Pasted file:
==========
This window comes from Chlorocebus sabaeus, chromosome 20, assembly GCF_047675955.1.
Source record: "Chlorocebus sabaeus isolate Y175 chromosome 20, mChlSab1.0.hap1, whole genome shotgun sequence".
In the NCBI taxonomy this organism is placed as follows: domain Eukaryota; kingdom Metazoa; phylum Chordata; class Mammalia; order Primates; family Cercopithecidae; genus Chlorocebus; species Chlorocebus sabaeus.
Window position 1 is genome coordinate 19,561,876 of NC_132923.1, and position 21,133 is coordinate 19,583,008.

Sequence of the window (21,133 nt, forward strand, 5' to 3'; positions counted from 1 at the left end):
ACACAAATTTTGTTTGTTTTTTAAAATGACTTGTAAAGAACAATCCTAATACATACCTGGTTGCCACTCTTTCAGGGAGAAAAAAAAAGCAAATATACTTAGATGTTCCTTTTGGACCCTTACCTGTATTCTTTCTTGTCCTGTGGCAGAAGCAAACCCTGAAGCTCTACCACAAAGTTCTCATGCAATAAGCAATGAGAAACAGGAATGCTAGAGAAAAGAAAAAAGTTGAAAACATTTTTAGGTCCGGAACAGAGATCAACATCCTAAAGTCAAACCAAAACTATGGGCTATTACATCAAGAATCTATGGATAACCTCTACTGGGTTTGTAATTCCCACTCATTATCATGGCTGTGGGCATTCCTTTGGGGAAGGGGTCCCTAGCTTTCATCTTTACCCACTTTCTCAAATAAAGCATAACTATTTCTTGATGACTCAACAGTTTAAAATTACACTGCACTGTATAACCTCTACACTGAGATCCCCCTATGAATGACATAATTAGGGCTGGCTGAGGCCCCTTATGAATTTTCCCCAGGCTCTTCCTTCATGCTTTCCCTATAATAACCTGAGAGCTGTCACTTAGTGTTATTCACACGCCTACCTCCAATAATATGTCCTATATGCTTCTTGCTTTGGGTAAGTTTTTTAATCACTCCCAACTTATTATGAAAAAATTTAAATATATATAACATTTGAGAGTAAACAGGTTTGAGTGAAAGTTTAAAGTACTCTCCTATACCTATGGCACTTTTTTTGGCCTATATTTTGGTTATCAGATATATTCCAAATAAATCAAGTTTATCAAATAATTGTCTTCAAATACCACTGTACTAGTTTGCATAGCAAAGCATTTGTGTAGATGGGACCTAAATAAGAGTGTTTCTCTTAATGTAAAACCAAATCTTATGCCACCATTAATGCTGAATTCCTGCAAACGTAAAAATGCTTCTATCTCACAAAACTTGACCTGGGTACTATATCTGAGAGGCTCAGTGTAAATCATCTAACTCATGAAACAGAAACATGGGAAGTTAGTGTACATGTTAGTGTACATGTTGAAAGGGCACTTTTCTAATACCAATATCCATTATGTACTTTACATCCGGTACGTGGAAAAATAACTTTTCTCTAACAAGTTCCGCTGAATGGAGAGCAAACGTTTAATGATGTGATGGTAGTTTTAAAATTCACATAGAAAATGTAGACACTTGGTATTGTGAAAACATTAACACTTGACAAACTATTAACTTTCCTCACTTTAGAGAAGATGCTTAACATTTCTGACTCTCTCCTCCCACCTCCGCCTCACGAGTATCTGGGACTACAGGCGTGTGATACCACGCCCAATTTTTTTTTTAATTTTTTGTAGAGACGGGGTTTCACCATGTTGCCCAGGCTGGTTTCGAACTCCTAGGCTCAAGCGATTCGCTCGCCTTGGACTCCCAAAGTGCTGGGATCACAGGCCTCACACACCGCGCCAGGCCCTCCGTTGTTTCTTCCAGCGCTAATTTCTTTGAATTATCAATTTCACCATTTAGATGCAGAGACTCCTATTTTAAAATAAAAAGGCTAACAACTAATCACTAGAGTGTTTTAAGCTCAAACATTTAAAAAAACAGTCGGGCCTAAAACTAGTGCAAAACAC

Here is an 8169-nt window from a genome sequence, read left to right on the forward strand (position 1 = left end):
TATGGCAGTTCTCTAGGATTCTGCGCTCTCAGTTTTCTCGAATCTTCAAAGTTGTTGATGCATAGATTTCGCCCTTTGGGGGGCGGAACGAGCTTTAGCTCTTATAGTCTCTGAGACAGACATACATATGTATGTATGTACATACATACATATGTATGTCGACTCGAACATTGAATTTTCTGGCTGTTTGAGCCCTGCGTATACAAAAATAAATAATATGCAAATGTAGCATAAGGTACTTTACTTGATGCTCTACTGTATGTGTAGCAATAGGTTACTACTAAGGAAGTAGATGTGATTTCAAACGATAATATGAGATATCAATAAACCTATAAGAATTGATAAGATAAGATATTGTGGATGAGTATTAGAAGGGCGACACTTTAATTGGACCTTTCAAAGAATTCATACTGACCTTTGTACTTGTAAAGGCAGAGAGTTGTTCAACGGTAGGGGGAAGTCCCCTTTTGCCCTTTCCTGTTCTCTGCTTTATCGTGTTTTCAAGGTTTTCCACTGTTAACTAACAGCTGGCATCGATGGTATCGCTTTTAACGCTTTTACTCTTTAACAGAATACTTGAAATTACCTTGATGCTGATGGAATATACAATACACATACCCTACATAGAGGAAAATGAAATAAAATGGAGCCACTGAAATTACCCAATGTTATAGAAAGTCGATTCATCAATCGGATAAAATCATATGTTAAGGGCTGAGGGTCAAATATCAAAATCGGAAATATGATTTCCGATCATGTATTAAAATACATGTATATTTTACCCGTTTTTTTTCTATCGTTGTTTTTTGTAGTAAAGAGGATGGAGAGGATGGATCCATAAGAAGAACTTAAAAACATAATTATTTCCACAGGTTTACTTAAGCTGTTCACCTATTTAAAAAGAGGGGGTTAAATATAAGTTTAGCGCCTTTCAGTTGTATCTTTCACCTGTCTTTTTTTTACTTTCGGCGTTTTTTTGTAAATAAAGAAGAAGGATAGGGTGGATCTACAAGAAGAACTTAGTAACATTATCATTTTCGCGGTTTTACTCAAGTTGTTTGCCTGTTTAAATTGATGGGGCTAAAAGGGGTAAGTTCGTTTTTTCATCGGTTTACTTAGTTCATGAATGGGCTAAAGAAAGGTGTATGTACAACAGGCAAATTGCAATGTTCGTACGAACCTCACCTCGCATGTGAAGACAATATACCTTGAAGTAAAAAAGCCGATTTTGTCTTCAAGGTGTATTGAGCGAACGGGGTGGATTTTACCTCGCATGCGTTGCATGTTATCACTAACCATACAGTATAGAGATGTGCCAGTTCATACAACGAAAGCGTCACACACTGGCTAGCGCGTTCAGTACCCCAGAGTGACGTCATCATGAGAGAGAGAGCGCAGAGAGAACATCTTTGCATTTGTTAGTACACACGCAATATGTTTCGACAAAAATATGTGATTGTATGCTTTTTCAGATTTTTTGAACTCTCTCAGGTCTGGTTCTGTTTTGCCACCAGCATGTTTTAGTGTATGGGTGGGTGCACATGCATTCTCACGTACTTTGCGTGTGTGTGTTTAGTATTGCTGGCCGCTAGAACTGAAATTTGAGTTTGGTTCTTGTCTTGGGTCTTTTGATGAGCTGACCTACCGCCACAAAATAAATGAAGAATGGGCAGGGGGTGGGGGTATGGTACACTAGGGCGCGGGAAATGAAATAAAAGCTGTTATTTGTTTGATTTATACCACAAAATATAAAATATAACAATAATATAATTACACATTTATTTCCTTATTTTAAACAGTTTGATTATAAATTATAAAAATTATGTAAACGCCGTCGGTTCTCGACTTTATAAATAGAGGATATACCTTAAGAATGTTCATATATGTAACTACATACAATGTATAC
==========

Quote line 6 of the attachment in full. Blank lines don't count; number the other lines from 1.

ACACAAATTTTGTTTGTTTTTTAAAATGACTTGTAAAGAACAATCCTAATACATACCTGGTTGCCACTCTTTCAGGGAGAAAAAAAAAGCAAATATACTTAGATGTTCCTTTTGGACCCTTACCTGTATTCTTTCTTGTCCTGTGGCAGAAGCAAACCCTGAAGCTCTACCACAAAGTTCTCATGCAATAAGCAATGAGAAACAGGAATGCTAGAGAAAAGAAAAAAGTTGAAAACATTTTTAGGTCCGGAACAGAGATCAACATCCTAAAGTCAAACCAAAACTATGGGCTATTACATCAAGAATCTATGGATAACCTCTACTGGGTTTGTAATTCCCACTCATTATCATGGCTGTGGGCATTCCTTTGGGGAAGGGGTCCCTAGCTTTCATCTTTACCCACTTTCTCAAATAAAGCATAACTATTTCTTGATGACTCAACAGTTTAAAATTACACTGCACTGTATAACCTCTACACTGAGATCCCCCTATGAATGACATAATTAGGGCTGGCTGAGGCCCCTTATGAATTTTCCCCAGGCTCTTCCTTCATGCTTTCCCTATAATAACCTGAGAGCTGTCACTTAGTGTTATTCACACGCCTACCTCCAATAATATGTCCTATATGCTTCTTGCTTTGGGTAAGTTTTTTAATCACTCCCAACTTATTATGAAAAAATTTAAATATATATAACATTTGAGAGTAAACAGGTTTGAGTGAAAGTTTAAAGTACTCTCCTATACCTATGGCACTTTTTTTGGCCTATATTTTGGTTATCAGATATATTCCAAATAAATCAAGTTTATCAAATAATTGTCTTCAAATACCACTGTACTAGTTTGCATAGCAAAGCATTTGTGTAGATGGGACCTAAATAAGAGTGTTTCTCTTAATGTAAAACCAAATCTTATGCCACCATTAATGCTGAATTCCTGCAAACGTAAAAATGCTTCTATCTCACAAAACTTGACCTGGGTACTATATCTGAGAGGCTCAGTGTAAATCATCTAACTCATGAAACAGAAACATGGGAAGTTAGTGTACATGTTAGTGTACATGTTGAAAGGGCACTTTTCTAATACCAATATCCATTATGTACTTTACATCCGGTACGTGGAAAAATAACTTTTCTCTAACAAGTTCCGCTGAATGGAGAGCAAACGTTTAATGATGTGATGGTAGTTTTAAAATTCACATAGAAAATGTAGACACTTGGTATTGTGAAAACATTAACACTTGACAAACTATTAACTTTCCTCACTTTAGAGAAGATGCTTAACATTTCTGACTCTCTCCTCCCACCTCCGCCTCACGAGTATCTGGGACTACAGGCGTGTGATACCACGCCCAATTTTTTTTTTAATTTTTTGTAGAGACGGGGTTTCACCATGTTGCCCAGGCTGGTTTCGAACTCCTAGGCTCAAGCGATTCGCTCGCCTTGGACTCCCAAAGTGCTGGGATCACAGGCCTCACACACCGCGCCAGGCCCTCCGTTGTTTCTTCCAGCGCTAATTTCTTTGAATTATCAATTTCACCATTTAGATGCAGAGACTCCTATTTTAAAATAAAAAGGCTAACAACTAATCACTAGAGTGTTTTAAGCTCAAACATTTAAAAAAACAGTCGGGCCTAAAACTAGTGCAAAACAC